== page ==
Wednesday, November 17, 2010

Rackin' in the Free World

Mid November, and the winery crew is able to make it home for dinner, no sweat, every night, and take a bit of a break on weekends to boot. If I look back at the careful cellar records we keep for each wine we make, nicely done up in a binder specific to that year, I see that this has not always been so. Just a few years ago we were still pressing out a few bins of Cab franc in the week leading up to Thanksgiving, and yes, the snow was flying at the time.


The fruit flies I’ve written so fondly about in previous posts (did you know that fruit flies and people share 60% of their genes?) are doing their Custer’s Last Stand thing right now. Their redoubt in this case is not a bleak spot in the hills of Montana, but the winery lab; and they seem to know the game is up. 


This week is a big one for racking. I should probably define that term here, and perhaps the best way to do that is to scroll through the Wiktionary entries on the verb ‘to rack’. We have:
  1. To Place in or hang on a rack
    • Well, we do place our jackets on a rack most mornings, but that's not the definition we're after.
  2. (billiards, snooker, pool) To put the balls into the triangular rack and set them in place on the table.
    • Sometimes we joke about getting a pool table up here, but that has yet to happen.  Nope.
  3. (slang) To strike a male in the groin with the knee.
    • Not gonna go there.  I have been 'racked' once or twice in my life, but I didn't enjoy it enough to learn that there was actually a term for it.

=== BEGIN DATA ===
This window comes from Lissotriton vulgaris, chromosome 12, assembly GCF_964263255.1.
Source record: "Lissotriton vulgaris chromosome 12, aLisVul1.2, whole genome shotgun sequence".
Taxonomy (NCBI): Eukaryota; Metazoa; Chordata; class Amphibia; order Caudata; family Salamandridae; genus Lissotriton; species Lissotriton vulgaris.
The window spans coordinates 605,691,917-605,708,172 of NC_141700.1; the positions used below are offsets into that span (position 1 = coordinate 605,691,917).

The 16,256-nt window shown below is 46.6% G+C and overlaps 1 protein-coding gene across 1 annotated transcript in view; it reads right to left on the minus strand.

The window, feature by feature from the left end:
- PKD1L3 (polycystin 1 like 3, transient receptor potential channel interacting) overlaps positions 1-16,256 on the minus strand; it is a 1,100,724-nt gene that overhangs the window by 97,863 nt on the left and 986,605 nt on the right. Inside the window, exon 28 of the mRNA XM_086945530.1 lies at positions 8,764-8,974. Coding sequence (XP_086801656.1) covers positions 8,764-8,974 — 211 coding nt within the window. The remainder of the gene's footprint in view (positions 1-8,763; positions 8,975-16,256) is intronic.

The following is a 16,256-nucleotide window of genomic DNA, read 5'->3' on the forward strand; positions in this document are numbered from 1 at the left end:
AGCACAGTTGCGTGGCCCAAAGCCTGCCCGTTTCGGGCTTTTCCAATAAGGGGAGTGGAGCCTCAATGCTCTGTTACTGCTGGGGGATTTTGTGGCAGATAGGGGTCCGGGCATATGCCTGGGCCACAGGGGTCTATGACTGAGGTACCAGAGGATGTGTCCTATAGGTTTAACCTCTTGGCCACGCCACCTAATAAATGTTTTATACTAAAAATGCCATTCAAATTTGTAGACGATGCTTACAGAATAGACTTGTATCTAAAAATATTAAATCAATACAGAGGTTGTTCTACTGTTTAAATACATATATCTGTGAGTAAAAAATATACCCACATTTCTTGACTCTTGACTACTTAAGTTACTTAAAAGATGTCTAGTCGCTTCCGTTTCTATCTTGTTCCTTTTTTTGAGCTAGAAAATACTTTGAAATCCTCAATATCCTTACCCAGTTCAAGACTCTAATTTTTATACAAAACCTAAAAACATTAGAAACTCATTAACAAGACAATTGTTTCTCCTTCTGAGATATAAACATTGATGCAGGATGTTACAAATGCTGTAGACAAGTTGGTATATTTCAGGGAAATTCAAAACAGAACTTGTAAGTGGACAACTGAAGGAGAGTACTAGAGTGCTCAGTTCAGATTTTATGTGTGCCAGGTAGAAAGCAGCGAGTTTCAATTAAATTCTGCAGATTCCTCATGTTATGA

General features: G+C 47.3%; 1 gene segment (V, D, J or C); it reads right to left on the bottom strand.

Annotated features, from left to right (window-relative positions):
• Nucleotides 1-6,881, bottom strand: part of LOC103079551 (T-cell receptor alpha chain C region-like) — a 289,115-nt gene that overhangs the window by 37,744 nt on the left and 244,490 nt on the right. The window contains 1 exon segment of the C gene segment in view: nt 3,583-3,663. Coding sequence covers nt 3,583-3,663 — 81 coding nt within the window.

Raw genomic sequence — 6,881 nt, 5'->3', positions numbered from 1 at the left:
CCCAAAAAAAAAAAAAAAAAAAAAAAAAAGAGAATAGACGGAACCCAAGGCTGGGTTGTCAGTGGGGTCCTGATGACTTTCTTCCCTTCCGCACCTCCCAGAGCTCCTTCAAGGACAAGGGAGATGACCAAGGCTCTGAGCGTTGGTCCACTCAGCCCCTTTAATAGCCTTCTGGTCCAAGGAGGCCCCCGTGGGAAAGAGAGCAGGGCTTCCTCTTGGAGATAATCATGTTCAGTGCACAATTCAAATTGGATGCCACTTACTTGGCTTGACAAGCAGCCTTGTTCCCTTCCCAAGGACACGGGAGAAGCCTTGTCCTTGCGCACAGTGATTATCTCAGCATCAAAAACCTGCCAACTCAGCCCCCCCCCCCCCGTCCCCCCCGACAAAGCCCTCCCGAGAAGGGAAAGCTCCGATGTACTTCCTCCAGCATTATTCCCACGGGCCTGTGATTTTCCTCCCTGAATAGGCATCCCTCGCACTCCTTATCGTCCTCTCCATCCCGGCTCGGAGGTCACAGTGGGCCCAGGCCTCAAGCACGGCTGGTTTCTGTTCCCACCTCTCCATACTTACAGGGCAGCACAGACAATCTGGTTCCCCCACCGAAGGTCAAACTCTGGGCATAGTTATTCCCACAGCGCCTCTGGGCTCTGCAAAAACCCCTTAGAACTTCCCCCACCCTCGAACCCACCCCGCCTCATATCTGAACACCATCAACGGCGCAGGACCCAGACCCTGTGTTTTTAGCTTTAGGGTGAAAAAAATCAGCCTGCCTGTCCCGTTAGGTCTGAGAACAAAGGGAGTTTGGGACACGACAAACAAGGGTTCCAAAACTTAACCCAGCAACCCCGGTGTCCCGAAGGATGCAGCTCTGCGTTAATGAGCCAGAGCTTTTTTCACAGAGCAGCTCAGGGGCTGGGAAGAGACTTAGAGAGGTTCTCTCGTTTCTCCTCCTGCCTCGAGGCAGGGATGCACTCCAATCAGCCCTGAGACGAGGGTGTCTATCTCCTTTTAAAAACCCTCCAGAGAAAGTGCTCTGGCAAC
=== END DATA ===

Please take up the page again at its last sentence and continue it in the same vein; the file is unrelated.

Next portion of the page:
4. To stretch the joints of a person.
    • I racked my brains trying to make this definition fit anything wine-related, and came up empty.
  5. To fly, as vapor or broken clouds.
    • Obscure!  Maybe someone had kneed the clouds in the groin.  Fly away, little broken clouds!
  6. (brewing) To clarify, and thereby deter further fermentation of, beer, wine or cider by draining or siphoning it from the dregs.

At last! Here’s the definition we’re looking for, though in miserable sixth place, dictionary-wise. Our collective ego is bruised: Is what we do really less important than broken clouds? And what’s with calling lees ‘dregs’? 


Anyway, picture a shiny tank of wine. Riesling inside. It has finished fermentation, and the yeasts – those beautiful microbes that do our bidding every fall (know what? we share a bunch of genes with them, too) are either still in suspension or sitting in a thick layer at the bottom of the tank. 


It’s the ones at the bottom, the so-called heavy lees, that it’s time to say adios to. Here they are, in a picture taken moments before they were unceremoniously sluiced down the drain:

The sediment in a tank of wine at this time of year is composed mostly of dead or dying yeast cells.
Their brethren and sistern, the light lees that are still in suspension, are not just pesky non-team-players in the wine clarification game. In fact, we want them there for a few more months, yea though they make the wine cloudy and gross looking. Some winemakers employ these dead and dying yeast cells to gradually add a little mouthfeel to their wines, in a process called autolysis. Others take advantage of their ability to scavenge oxygen from the wine, a really very useful talent if you think of a wine’s aging trajectory as being progressively more oxygen-averse.

By: Peter Bell, Winemaker


Music of the Day:
  • Pearl Jam, covering Neil Young's Rockin' In The Free World at Pink Pop 92:


Support Artists, buy the music you like!

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